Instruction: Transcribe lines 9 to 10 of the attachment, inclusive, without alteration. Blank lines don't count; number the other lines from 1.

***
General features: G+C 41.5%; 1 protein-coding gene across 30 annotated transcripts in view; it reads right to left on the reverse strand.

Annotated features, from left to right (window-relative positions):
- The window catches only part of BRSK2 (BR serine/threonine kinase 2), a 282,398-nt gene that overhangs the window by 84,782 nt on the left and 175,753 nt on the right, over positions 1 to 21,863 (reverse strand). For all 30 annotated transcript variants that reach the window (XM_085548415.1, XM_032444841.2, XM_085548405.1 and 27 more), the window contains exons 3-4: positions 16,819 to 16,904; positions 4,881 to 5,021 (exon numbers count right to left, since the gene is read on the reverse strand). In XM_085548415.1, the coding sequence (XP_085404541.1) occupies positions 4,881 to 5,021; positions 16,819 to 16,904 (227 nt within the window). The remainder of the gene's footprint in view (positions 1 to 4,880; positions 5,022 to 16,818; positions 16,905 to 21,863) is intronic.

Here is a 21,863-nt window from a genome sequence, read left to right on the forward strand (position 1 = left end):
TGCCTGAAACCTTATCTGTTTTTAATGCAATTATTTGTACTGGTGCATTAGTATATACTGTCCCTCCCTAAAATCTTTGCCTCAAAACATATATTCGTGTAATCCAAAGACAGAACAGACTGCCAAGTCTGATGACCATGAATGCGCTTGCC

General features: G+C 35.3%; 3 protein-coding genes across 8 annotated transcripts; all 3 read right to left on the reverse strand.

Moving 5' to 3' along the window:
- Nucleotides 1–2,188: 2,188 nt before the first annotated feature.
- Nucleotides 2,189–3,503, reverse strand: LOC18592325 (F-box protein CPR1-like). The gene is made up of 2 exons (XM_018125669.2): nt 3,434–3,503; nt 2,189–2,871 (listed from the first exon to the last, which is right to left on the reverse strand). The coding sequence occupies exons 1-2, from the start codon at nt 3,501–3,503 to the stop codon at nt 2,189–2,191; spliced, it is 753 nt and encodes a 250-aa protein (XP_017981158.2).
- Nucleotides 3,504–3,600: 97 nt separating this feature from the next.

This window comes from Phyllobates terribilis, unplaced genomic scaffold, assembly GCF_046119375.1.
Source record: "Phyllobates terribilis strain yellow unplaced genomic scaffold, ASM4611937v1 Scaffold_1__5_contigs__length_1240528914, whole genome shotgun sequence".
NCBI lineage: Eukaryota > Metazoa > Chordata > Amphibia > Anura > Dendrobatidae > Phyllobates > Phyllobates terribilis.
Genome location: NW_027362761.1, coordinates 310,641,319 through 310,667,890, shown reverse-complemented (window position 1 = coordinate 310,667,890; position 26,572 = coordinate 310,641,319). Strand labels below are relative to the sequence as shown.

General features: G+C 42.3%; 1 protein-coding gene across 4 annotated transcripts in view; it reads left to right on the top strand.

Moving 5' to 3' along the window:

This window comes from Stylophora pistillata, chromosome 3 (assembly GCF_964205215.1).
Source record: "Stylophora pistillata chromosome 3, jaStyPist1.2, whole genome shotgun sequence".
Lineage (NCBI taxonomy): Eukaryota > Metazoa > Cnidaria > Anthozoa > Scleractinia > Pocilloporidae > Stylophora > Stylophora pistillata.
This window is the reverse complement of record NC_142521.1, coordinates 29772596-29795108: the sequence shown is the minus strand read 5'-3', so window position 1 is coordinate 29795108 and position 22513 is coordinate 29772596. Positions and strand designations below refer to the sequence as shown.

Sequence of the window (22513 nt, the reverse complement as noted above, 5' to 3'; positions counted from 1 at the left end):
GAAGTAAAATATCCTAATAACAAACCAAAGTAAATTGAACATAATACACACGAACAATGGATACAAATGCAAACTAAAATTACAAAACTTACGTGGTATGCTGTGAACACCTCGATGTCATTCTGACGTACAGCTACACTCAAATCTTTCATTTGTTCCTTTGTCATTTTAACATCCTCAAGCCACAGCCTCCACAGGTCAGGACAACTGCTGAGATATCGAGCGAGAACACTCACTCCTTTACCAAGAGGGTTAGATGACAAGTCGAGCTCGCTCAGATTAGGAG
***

- Nucleotides 2,189–3,503, reverse strand: LOC18592325 (F-box protein CPR1-like). The gene is made up of 2 exons (XM_018125669.2): nt 3,434–3,503; nt 2,189–2,871 (listed from the first exon to the last, which is right to left on the reverse strand). The coding sequence occupies exons 1-2, from the start codon at nt 3,501–3,503 to the stop codon at nt 2,189–2,191; spliced, it is 753 nt and encodes a 250-aa protein (XP_017981158.2).
- Nucleotides 3,504–3,600: 97 nt separating this feature from the next.